Our Fellow David Mattingly, Acting Head of the School of Archaeology and Ancient History, said: ‘Leicester is one of only a handful of archaeology departments in the UK that still maintains a professional archaeological unit alongside the academic staff. Under the direction of Richard Buckley and Patrick Clay, the unit has been part of the School since 1995. The synergy of that professional/academic partnership has been a key to our success over the years, with University of Leicester Archaeological Services (ULAS) staff contributing to teaching and fieldwork training of students and academic staff working as advisers on ULAS projects with a significant research element.

‘The Richard III investigation highlights the relationship perfectly, with Richard Buckley and his ULAS staff leading the excavation, but a number of academics playing key roles, whether in the excavation and subsequent examination of Richard III’s skeletal remains, genetic research, etc, as well as co-ordinating aspects of the wider public presentation of the discovery. This has not been an isolated example and the nomination for the prize presented a wider range of projects where the School has made a major impact in public engagement with archaeological discoveries, such as the Hallaton Iron Age hoards, the major programme of urban archaeology in Leicester city centre and the current training excavation at Burrough Hill.’

First World War commemoration projects announced

English Heritage has announced that it is aiming to double the number of listed war memorials in the next five years, working with volunteers from the War Memorials Trust. Some 1,300 are already listed, though this is thought to constitute a small proportion of the eligible examples. At the same time, it was announced that the Liverpool Cenotaph (above), built to commemorate those who lost their lives in the First World War, is to be listed at Grade I, making it one of only three Grade I war memorials in the country, along with Victoria Park in Leicester and the Cenotaph in Whitehall, both designed by Sir Edwin Lutyens.

The Liverpool Cenotaph was designed by Lionel Budden with sculptural work by Herbert Tyson Smith and unveiled in 1930. In the form of a vast altar, it is decorated with stone and bronze reliefs depicting massed ranks of soldiers marching off to war and massed ranks of gravestones, disappearing into infinity. Our Fellow Roger Bowdler, Designation Director at English Heritage, said that ‘the Liverpool Cenotaph is a remarkable monument, combining the highest quality of design and artistry with a dignified and painfully poignant memorial to the losses suffered by the people of Liverpool. It fully deserves this designation at the highest grade.’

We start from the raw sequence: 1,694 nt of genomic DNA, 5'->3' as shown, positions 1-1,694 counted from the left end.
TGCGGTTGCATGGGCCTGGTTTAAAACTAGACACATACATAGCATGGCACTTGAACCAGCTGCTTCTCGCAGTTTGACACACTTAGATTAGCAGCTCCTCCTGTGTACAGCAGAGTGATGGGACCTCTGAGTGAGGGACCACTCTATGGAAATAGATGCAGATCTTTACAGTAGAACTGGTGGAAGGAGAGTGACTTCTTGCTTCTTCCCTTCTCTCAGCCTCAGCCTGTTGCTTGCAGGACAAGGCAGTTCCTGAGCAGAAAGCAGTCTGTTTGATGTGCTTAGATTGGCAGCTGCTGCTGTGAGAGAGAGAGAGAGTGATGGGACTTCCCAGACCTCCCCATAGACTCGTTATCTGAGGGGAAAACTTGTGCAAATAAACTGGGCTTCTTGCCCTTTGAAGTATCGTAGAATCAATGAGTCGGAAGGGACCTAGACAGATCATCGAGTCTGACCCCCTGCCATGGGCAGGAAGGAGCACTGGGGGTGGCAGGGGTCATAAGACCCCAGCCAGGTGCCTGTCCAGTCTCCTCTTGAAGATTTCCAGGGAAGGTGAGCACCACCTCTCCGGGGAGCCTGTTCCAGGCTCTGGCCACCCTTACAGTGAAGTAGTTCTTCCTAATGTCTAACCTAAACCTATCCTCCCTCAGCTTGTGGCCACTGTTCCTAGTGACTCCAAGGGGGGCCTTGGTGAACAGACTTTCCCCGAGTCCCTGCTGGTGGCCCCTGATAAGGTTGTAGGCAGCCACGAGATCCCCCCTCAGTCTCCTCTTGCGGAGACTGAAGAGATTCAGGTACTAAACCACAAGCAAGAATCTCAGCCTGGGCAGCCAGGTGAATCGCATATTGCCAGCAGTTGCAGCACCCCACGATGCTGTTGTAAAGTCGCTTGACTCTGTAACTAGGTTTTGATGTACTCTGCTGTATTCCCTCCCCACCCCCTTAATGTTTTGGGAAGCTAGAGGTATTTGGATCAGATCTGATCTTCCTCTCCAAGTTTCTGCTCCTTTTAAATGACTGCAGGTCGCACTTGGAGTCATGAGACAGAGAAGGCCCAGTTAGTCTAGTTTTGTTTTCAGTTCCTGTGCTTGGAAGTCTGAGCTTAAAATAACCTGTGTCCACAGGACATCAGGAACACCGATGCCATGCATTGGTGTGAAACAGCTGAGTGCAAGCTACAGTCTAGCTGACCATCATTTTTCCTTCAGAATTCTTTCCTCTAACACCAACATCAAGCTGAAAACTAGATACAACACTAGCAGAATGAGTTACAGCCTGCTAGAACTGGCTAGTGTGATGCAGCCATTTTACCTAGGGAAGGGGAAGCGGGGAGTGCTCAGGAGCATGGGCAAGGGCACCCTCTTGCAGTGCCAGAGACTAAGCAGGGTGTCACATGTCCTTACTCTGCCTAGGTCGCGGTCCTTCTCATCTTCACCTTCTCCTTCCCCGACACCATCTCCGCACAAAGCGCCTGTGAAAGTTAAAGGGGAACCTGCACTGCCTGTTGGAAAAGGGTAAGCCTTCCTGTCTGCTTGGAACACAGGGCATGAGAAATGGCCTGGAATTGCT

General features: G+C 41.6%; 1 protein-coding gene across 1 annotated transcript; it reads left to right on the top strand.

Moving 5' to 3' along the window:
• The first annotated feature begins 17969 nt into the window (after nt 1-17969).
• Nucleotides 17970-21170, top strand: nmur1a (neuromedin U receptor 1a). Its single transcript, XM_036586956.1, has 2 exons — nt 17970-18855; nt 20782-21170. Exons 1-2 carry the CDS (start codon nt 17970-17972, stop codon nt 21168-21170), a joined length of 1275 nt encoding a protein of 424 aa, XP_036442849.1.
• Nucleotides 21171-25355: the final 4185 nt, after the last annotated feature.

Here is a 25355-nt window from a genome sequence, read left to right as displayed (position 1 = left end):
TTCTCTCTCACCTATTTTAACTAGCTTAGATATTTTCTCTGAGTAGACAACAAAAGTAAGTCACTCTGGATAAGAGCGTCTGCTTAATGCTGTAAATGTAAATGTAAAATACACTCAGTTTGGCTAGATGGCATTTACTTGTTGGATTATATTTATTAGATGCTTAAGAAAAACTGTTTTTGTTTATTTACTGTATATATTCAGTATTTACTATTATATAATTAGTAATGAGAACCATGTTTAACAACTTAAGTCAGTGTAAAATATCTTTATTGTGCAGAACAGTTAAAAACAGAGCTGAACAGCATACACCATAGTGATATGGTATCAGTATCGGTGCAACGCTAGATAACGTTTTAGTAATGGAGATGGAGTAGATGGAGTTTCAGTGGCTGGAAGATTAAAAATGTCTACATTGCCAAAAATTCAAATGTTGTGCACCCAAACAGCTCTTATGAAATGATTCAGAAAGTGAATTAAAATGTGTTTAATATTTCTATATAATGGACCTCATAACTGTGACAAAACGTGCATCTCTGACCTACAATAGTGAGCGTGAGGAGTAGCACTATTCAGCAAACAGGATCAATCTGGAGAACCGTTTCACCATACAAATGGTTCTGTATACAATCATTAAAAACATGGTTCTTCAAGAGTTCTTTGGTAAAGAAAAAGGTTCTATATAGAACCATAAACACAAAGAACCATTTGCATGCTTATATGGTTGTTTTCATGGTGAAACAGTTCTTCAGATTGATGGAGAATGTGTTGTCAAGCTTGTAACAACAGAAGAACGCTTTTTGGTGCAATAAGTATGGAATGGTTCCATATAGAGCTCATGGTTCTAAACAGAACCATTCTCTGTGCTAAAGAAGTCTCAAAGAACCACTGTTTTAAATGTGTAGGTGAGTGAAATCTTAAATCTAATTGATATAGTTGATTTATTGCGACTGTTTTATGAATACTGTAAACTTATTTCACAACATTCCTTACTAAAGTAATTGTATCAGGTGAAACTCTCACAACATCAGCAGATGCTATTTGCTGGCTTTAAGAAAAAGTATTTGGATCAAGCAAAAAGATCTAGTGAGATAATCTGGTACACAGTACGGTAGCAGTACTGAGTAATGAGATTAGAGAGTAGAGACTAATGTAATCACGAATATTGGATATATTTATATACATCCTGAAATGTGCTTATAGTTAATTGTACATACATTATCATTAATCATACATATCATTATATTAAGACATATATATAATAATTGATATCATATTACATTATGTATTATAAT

He added: ‘researching, recording and recommending up to 2,500 more war memorials for listing over the next five years is a major task, but one that English Heritage is proud to undertake. These memorials will gain a place on the National Heritage List for England to tell the story of this country’s sacrifice and struggle.’ Details of how to apply to have a memorial listed can be found on the English Heritage website, along with information on various grants for the repair and conservation of war memorials.

To mark Remembrance Sunday, English Heritage also published new web pages describing several more First World War projects. The main project will see English Heritage staff working with volunteers from the Council for British Archaeology to identify, research and record the evidence of the impact of the First World War on the buildings and landscapes of England. These include the remains of practice trenches, surviving drill halls, the very first pill boxes and the wrecks of British and German ships and submarines. For further information, see the English Heritage website.